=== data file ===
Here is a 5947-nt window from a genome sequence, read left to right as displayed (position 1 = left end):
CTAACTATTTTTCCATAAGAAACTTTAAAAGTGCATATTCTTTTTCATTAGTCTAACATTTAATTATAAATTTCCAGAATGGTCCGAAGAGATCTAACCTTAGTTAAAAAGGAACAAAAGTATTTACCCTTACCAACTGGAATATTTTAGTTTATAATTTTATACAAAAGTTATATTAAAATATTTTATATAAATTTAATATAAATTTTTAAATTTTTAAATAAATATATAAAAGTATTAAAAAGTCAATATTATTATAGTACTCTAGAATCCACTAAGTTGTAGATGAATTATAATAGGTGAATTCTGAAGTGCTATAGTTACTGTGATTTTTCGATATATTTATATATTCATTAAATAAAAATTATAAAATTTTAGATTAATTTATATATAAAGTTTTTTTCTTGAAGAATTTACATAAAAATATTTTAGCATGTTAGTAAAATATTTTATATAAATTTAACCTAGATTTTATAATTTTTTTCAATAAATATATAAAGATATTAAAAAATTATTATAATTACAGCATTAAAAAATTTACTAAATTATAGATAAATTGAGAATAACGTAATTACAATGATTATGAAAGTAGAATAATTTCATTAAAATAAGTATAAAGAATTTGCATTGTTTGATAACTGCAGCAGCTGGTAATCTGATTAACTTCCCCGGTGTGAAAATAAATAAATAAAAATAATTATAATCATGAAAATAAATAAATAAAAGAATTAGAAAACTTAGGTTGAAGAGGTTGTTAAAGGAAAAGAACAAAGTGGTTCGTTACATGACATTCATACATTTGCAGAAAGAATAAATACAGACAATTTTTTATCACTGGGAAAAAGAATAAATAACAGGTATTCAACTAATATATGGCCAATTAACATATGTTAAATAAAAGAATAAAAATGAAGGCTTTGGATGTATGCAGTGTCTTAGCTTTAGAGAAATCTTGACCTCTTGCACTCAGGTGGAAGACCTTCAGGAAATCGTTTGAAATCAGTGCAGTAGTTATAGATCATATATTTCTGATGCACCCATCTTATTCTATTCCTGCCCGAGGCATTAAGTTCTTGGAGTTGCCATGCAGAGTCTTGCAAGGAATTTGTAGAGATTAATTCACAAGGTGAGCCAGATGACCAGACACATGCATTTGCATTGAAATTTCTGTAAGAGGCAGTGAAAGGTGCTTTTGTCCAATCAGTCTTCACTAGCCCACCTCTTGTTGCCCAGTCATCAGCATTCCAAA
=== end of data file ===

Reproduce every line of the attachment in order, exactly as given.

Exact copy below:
Here is a 5947-nt window from a genome sequence, read left to right as displayed (position 1 = left end):
CTAACTATTTTTCCATAAGAAACTTTAAAAGTGCATATTCTTTTTCATTAGTCTAACATTTAATTATAAATTTCCAGAATGGTCCGAAGAGATCTAACCTTAGTTAAAAAGGAACAAAAGTATTTACCCTTACCAACTGGAATATTTTAGTTTATAATTTTATACAAAAGTTATATTAAAATATTTTATATAAATTTAATATAAATTTTTAAATTTTTAAATAAATATATAAAAGTATTAAAAAGTCAATATTATTATAGTACTCTAGAATCCACTAAGTTGTAGATGAATTATAATAGGTGAATTCTGAAGTGCTATAGTTACTGTGATTTTTCGATATATTTATATATTCATTAAATAAAAATTATAAAATTTTAGATTAATTTATATATAAAGTTTTTTTCTTGAAGAATTTACATAAAAATATTTTAGCATGTTAGTAAAATATTTTATATAAATTTAACCTAGATTTTATAATTTTTTTCAATAAATATATAAAGATATTAAAAAATTATTATAATTACAGCATTAAAAAATTTACTAAATTATAGATAAATTGAGAATAACGTAATTACAATGATTATGAAAGTAGAATAATTTCATTAAAATAAGTATAAAGAATTTGCATTGTTTGATAACTGCAGCAGCTGGTAATCTGATTAACTTCCCCGGTGTGAAAATAAATAAATAAAAATAATTATAATCATGAAAATAAATAAATAAAAGAATTAGAAAACTTAGGTTGAAGAGGTTGTTAAAGGAAAAGAACAAAGTGGTTCGTTACATGACATTCATACATTTGCAGAAAGAATAAATACAGACAATTTTTTATCACTGGGAAAAAGAATAAATAACAGGTATTCAACTAATATATGGCCAATTAACATATGTTAAATAAAAGAATAAAAATGAAGGCTTTGGATGTATGCAGTGTCTTAGCTTTAGAGAAATCTTGACCTCTTGCACTCAGGTGGAAGACCTTCAGGAAATCGTTTGAAATCAGTGCAGTAGTTATAGATCATATATTTCTGATGCACCCATCTTATTCTATTCCTGCCCGAGGCATTAAGTTCTTGGAGTTGCCATGCAGAGTCTTGCAAGGAATTTGTAGAGATTAATTCACAAGGTGAGCCAGATGACCAGACACATGCATTTGCATTGAAATTTCTGTAAGAGGCAGTGAAAGGTGCTTTTGTCCAATCAGTCTTCACTAGCCCACCTCTTGTTGCCCAGTCATCAGCATTCCAAA